Governments already control the military and the police. That is enough power for them. Giving “authorities” more power through knowledge of every aspect of one’s life is huge. What will we have to surrender next?

A microchip can be placed painlessly just under the skin, either in your hand or forehead. It can carry your social security number and other ID… banking information… passwords, etc.

When we are all thus branded, they will govern our very souls. A battle rages through ages, but one must stand back far enough to see it.

– Rudolph A.

For some folks, the threat from smartphone surveillance is not such a big deal. Just stick with older tech… and do a little forward-planning when you need information…

I still use an old-fashioned, 3G flip-phone. I have no need for the smartphone’s features, nor all the extra cost for the phone and the service. I have a laptop for those features.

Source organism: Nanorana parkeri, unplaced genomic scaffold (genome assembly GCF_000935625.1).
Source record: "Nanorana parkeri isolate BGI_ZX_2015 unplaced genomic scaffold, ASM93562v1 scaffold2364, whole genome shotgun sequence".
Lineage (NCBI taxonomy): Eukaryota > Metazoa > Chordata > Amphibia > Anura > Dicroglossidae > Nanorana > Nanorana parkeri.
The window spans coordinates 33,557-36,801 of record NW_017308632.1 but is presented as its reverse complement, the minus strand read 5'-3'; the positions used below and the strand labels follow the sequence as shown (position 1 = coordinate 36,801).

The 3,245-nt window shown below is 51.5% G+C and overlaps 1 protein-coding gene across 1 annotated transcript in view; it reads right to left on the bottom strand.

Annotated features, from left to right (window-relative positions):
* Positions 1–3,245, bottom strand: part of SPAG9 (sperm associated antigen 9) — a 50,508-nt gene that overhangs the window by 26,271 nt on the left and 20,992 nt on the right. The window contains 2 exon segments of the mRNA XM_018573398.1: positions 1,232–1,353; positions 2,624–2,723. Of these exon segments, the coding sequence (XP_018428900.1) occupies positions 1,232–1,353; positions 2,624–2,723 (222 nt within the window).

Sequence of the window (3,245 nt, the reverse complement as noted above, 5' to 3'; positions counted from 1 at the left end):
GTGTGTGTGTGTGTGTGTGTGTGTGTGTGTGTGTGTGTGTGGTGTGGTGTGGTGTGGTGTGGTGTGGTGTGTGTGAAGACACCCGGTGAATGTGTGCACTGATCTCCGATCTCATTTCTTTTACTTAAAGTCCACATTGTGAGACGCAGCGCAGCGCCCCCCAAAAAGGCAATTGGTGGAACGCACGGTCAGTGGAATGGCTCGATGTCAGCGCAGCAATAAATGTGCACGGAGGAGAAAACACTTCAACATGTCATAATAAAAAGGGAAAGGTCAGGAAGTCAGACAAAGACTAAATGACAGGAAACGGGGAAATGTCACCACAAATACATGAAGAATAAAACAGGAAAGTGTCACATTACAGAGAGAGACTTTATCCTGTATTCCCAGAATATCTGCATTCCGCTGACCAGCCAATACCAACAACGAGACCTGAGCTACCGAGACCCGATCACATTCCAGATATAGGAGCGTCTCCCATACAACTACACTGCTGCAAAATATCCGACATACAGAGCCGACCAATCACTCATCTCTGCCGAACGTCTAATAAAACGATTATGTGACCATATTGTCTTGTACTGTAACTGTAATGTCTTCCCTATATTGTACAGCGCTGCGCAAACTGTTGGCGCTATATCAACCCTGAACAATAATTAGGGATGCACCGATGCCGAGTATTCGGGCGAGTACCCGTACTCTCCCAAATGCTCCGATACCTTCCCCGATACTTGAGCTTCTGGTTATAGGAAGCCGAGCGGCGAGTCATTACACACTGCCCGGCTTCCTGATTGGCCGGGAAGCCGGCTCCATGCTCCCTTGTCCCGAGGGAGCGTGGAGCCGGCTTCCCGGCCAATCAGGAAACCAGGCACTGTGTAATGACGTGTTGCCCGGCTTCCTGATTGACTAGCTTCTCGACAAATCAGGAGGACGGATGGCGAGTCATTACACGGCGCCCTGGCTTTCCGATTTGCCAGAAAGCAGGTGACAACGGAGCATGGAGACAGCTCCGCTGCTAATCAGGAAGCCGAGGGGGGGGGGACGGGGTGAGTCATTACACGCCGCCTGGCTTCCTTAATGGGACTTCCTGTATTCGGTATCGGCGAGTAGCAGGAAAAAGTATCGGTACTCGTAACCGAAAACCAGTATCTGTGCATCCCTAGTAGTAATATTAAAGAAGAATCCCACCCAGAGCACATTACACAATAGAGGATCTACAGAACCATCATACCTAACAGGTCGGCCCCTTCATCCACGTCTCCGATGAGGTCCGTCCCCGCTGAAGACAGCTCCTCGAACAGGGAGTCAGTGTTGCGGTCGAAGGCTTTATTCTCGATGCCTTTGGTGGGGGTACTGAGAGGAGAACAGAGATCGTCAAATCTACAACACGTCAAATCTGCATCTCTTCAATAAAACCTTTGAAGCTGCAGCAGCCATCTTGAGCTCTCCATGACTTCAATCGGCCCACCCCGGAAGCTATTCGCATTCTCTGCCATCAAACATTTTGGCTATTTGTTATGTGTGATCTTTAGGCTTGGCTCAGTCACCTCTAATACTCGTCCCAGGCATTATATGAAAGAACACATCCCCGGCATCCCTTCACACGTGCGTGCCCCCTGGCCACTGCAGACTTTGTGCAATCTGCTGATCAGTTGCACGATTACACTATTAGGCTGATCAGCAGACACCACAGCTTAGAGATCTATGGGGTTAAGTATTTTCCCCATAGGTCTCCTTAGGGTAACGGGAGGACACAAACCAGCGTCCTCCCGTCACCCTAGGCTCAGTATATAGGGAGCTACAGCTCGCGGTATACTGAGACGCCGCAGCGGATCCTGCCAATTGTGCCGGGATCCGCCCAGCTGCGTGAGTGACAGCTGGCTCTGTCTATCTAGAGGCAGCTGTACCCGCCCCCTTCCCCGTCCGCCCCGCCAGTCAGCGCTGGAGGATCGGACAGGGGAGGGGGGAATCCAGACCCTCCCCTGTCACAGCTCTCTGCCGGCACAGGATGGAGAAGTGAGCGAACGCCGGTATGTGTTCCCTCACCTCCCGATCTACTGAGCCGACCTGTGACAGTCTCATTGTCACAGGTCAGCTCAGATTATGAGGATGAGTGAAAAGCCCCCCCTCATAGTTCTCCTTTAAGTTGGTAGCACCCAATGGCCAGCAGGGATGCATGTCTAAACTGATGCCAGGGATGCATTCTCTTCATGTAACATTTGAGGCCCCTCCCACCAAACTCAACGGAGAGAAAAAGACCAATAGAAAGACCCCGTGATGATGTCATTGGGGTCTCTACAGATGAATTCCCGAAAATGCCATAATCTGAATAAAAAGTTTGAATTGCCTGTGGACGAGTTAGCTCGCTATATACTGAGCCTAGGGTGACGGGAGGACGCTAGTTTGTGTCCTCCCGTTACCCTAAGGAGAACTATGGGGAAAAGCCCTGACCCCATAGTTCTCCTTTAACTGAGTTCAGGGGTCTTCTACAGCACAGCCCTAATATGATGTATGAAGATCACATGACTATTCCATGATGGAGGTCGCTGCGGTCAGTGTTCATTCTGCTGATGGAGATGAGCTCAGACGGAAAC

I don’t always have instant gratification when I want to look something up. So what? I jot myself a note to do it later on the laptop. And I plan ahead for info I might need while on the go, like a map and directions for where I’m going.

Just separate true phone functions and computer functions into two devices, and you’ll be fine without a smartphone. You should see the reactions I get when people see me use the flip-phone. It’s like I’m an alien.

– Tony J.

Do you agree with Donald that a bit of paranoia is a good thing? Or do you trust the government to respect your privacy?

Write us at [email protected].



Chris Lowe
April 22, 2020
Dublin, Ireland

Like what you’re reading? Send your thoughts to [email protected].